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Re: MATCH_RECOGNIZE


I agree. It would be good to look over the Flink implementation and see whether we can borrow/steal. To be be clear, Calcite already has support for MATCH_RECOGNIZE in SQL parser, validator, and relational algebra. It just does not have an implementation. And we’re not trying to be better than Flink, just provide a default implementation for engines that don’t have the resources to build their own state-transition engine.

I don’t have any cycles for it right now. Let’s track progress in https://issues.apache.org/jira/browse/CALCITE-1935 <https://issues.apache.org/jira/browse/CALCITE-1935>. 

It would be useful if you logged your proposal for time-series/signal processing in a separate JIRA case, so we can track it too. Let’s continue the discussion on the other thread.

Julian


> On Oct 23, 2018, at 5:18 AM, Julian Feinauer <j.feinauer@xxxxxxxxxxxxxxxxx> wrote:
> 
> Hi Julian,
> 
> I decided to reply to this (old) email, because here some facts are noted.
> Funnily, Apache Flink released their MATCH_RECOGNIZE Implementation yesterday.
> 
> So I recall that you and Zhigiang He did something on this.
> I would like to have such a feature in Calcite (as stated in the other mail) and could try to go into this a bit with a colleague of mine and give a bit of support on this topic (In fact, it sounds like fun to us…).
> Perhaps theres also the chance to learn something from Flinks implementation, as you already had some contacts with them, I think?
> 
> Best
> Julian
> 
> On 2018/07/23 17:53:57, Julian Hyde <j...@xxxxxxxxxx> wrote:
> 
> For quite a while we have had partial support for MATCH_RECOGNIZE. We support it in the parser and validator, but there is no runtime implementation. It’s a shame, because MATCH_RECOGNIZE is an incredibly powerful SQL feature for both traditional SQL (it’s in Oracle 12c) and for continuous query (aka complex event processing - CEP).>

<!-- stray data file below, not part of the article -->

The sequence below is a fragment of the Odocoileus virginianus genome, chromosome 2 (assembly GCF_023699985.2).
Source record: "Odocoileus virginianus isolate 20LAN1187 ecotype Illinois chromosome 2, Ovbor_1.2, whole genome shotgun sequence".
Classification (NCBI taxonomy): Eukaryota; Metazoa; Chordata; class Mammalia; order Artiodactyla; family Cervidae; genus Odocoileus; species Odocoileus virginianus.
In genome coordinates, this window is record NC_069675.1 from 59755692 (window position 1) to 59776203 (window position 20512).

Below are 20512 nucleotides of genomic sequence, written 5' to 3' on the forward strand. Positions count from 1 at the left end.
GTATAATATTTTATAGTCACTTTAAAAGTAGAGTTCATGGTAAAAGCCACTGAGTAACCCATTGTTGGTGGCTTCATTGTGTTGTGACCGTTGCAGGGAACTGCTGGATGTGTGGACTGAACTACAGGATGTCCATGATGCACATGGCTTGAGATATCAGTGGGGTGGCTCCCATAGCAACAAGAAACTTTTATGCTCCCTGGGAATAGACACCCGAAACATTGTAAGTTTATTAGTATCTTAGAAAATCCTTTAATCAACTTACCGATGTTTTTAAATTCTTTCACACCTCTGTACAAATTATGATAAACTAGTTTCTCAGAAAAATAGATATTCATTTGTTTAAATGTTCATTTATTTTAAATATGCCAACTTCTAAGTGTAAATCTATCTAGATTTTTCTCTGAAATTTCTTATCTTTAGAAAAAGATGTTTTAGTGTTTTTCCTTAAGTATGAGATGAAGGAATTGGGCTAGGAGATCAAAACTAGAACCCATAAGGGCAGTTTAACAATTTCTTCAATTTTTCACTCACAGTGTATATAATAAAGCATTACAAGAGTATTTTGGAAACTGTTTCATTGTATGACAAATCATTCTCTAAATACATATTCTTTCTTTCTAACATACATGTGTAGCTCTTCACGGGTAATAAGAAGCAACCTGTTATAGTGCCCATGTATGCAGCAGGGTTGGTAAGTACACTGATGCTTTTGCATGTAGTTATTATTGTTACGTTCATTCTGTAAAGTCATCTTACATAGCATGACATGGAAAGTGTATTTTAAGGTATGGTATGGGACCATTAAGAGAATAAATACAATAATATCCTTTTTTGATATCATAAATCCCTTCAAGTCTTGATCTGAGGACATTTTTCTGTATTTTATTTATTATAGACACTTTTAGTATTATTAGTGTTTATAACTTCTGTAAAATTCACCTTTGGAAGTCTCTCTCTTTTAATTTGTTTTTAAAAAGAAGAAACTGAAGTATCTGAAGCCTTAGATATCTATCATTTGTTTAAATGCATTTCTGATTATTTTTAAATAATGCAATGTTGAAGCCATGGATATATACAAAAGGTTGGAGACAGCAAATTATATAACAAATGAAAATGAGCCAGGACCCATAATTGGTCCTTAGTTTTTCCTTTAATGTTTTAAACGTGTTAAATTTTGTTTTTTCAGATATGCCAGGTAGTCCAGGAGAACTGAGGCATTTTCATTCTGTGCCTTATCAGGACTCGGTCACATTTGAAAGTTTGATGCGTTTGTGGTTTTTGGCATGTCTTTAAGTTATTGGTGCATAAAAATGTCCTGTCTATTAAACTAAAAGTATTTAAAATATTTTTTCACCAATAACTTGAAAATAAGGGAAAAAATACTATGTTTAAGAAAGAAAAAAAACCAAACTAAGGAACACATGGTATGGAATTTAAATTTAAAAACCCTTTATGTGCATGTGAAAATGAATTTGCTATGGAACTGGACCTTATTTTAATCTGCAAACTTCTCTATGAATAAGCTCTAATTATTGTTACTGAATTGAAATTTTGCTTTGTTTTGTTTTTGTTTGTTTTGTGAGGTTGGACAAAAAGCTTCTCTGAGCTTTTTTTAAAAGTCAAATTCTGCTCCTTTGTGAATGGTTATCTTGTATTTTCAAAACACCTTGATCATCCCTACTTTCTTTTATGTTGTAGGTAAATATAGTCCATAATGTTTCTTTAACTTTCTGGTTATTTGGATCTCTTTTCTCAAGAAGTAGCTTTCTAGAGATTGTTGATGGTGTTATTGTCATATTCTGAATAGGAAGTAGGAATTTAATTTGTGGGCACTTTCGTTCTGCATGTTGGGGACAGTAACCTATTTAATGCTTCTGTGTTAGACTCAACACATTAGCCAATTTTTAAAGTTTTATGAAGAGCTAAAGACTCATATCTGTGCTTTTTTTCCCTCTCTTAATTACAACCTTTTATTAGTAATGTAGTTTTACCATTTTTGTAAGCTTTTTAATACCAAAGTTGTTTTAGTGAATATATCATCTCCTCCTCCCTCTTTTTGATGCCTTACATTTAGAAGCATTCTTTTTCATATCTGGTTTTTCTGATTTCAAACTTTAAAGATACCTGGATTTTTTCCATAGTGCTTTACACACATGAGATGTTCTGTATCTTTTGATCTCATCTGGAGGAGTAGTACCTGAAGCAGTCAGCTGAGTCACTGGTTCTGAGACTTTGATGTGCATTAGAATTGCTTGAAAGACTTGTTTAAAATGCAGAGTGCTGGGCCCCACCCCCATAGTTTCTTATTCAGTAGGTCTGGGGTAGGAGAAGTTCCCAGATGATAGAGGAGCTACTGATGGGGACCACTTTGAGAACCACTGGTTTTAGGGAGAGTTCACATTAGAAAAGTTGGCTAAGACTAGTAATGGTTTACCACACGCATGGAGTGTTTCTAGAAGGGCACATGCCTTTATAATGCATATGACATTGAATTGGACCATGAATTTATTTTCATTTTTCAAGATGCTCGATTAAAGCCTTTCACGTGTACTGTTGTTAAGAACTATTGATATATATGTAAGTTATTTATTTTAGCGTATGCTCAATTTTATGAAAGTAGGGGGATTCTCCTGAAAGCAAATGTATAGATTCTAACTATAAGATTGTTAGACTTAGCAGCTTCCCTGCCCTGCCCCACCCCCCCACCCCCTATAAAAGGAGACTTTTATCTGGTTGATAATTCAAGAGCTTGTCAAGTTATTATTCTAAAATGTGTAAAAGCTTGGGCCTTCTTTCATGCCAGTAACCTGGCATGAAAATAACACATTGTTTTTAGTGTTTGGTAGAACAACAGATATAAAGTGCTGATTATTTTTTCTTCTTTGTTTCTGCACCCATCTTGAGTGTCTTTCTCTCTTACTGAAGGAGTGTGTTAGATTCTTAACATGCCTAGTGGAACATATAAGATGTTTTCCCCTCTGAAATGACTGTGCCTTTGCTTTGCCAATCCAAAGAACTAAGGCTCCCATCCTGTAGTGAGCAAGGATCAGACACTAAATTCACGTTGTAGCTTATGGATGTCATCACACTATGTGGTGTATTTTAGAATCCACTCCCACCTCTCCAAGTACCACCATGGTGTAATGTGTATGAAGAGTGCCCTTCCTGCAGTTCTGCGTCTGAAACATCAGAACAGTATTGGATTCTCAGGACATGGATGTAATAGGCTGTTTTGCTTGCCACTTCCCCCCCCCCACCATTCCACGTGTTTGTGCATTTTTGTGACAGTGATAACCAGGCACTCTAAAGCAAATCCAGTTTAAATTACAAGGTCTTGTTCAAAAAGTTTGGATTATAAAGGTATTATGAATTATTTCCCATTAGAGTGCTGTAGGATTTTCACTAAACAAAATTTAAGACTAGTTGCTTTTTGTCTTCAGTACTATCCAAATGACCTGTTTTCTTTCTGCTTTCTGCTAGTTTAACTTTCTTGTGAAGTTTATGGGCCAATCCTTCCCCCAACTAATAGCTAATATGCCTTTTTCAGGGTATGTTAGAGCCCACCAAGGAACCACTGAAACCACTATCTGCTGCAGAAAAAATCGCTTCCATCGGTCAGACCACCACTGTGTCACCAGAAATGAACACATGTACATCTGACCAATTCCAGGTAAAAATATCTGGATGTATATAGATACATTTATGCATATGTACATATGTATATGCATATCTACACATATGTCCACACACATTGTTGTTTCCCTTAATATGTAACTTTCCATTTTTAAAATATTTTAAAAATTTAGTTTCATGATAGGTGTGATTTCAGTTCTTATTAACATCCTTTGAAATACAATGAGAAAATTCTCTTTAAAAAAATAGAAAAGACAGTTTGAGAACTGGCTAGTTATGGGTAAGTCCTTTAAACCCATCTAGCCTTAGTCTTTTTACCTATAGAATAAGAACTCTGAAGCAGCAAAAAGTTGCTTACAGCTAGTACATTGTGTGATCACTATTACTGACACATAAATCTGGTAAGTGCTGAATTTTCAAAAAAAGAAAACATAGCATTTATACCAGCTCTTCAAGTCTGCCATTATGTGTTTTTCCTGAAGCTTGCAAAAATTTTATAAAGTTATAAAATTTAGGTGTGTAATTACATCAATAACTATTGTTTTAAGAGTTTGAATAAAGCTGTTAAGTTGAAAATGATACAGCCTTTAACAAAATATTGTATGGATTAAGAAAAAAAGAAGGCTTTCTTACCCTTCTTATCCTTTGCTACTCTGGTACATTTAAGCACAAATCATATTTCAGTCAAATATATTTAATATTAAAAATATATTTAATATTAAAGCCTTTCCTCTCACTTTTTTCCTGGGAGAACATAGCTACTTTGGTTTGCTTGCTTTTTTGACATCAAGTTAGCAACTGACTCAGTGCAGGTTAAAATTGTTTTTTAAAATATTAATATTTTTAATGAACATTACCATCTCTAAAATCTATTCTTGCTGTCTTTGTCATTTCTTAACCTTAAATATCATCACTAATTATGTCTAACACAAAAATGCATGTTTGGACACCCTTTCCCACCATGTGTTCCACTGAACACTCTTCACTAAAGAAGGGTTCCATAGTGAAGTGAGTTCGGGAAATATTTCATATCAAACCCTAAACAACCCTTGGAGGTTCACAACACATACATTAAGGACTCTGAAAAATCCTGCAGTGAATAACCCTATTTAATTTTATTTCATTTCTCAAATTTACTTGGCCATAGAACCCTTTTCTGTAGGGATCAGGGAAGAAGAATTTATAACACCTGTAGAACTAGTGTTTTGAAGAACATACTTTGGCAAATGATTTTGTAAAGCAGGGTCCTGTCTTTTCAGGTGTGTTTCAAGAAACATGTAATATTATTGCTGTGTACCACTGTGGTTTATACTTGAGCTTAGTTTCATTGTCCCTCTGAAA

> 
> I figure it’s time to change that. My plan is to implement it incrementally, getting simple queries working to start with, then allow people to add more complex queries.>
> 
> In a dev branch [1], I’ve added a method Enumerables.match[2]. The idea is that if you supply an Enumerable of input data, a finite state machine to figure out when a sequence of rows makes a match (represented by a transition function: (state, row) -> state), and a function to convert a matched set of rows to a set of output rows. The match method is fairly straightforward, and I almost have it finished.>
> 
> The complexity is in generating the finite state machine, emitter function, and so forth.>
> 
> Can someone help me with this task? If your idea of fun is implementing database algorithms, this is about as much fun as it gets. You learned about finite state machines in college - this is your chance to actually write one!>
> 
> This might be a good joint project with the Flink community. I know Flink are thinking of implementing CEP, and the algorithm we write here could be shared with Flink (for use via Flink SQL or via the Flink API).>
> 
> Julian>
> 
> [1] https://github.com/julianhyde/calcite/commits/1935-match-recognize <https://github.com/julianhyde/calcite/commits/1935-match-recognize>>
> 
> [2] https://github.com/julianhyde/calcite/commit/4dfaf1bbee718aa6694a8ce67d829c32d04c7e87#diff-8a97a64204db631471c563df7551f408R73 <https://github.com/julianhyde/calcite/commit/4dfaf1bbee718aa6694a8ce67d829c32d04c7e87#diff-8a97a64204db631471c563df7551f408R73>>
>